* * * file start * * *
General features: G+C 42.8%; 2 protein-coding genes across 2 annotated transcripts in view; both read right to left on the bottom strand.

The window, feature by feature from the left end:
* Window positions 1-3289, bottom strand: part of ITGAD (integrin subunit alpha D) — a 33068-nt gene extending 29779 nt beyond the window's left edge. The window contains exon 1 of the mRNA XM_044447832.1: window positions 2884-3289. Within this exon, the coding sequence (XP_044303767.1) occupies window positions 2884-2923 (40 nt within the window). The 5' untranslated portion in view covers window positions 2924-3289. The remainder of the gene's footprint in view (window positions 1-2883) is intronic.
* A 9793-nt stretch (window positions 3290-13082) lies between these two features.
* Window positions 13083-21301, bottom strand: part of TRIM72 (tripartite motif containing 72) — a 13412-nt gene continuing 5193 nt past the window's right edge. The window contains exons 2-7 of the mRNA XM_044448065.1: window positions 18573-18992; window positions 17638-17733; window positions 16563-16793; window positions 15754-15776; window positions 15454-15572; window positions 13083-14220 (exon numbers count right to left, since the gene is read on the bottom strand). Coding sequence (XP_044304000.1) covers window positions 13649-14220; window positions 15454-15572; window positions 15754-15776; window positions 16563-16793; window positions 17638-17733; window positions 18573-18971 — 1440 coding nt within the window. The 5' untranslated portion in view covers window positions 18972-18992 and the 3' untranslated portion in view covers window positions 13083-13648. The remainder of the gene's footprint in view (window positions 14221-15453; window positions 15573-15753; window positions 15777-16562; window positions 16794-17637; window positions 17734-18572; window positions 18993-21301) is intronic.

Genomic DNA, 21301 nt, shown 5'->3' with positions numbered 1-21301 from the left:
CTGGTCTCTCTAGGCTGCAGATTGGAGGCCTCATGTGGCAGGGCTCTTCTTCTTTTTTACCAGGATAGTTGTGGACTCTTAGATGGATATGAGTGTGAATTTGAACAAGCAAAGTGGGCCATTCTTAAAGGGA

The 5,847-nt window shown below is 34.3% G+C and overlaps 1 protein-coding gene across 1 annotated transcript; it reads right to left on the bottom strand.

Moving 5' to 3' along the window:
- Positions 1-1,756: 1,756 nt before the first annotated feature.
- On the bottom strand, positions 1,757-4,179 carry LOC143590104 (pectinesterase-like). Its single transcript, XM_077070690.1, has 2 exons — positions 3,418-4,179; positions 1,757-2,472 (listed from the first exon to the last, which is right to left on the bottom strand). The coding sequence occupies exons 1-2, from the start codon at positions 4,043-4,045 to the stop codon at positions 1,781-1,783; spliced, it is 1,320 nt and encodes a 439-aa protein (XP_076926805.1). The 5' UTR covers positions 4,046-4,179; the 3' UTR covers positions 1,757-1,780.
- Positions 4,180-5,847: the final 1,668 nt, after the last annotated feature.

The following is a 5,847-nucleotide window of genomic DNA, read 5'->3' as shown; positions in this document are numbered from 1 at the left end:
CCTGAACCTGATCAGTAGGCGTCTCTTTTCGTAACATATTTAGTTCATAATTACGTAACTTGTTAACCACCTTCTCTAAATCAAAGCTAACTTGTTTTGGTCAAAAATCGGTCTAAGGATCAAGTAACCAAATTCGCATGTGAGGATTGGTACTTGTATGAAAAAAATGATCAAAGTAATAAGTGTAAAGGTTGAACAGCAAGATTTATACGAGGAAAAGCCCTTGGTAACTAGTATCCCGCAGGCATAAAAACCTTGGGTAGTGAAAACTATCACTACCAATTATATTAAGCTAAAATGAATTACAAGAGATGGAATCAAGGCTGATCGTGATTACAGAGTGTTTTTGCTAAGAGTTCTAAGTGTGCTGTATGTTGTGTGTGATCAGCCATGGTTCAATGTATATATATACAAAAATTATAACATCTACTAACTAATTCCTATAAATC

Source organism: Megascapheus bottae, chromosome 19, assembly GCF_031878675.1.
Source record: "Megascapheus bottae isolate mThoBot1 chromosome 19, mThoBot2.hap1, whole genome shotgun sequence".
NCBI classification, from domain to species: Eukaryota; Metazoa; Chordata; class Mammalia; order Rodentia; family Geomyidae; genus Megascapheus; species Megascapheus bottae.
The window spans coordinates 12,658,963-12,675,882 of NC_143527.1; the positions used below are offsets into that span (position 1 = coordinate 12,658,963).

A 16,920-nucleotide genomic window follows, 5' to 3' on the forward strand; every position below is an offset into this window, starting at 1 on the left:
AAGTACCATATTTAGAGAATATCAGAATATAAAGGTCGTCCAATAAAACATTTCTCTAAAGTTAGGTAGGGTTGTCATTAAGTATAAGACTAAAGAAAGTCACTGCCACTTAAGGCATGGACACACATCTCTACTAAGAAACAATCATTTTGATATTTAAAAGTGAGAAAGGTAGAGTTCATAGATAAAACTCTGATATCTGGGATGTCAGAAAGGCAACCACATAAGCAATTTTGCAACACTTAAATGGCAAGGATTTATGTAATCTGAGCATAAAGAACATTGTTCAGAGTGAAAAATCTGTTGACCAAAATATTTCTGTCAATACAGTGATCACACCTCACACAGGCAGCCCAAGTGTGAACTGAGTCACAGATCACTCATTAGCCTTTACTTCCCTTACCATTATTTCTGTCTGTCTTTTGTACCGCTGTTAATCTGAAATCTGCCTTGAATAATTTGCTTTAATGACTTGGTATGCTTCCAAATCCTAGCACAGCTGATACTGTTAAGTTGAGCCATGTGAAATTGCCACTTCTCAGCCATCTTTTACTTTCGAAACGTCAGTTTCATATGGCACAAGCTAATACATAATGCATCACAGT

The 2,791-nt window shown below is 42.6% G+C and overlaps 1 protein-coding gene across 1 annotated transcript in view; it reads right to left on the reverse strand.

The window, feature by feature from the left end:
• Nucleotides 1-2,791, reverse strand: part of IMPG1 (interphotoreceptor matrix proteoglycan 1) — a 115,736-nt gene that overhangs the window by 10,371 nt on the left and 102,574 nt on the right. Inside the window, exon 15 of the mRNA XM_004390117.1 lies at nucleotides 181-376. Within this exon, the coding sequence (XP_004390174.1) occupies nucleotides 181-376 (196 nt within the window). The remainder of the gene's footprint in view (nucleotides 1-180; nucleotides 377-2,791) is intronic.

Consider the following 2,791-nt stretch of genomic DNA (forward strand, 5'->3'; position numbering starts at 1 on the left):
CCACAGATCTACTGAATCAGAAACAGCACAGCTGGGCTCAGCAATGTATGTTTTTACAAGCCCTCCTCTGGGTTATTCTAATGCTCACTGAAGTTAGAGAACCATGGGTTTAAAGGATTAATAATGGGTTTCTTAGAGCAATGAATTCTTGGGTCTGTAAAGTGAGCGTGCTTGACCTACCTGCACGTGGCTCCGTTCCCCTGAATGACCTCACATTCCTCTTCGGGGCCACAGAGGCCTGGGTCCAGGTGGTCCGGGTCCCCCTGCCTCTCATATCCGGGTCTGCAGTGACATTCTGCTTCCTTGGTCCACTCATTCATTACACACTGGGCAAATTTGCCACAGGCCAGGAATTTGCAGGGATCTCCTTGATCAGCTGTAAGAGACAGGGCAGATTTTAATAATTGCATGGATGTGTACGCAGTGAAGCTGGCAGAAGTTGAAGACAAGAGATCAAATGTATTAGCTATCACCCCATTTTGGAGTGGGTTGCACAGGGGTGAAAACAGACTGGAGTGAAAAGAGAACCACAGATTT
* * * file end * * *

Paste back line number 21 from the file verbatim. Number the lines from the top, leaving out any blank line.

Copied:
The 2,791-nt window shown below is 42.6% G+C and overlaps 1 protein-coding gene across 1 annotated transcript in view; it reads right to left on the reverse strand.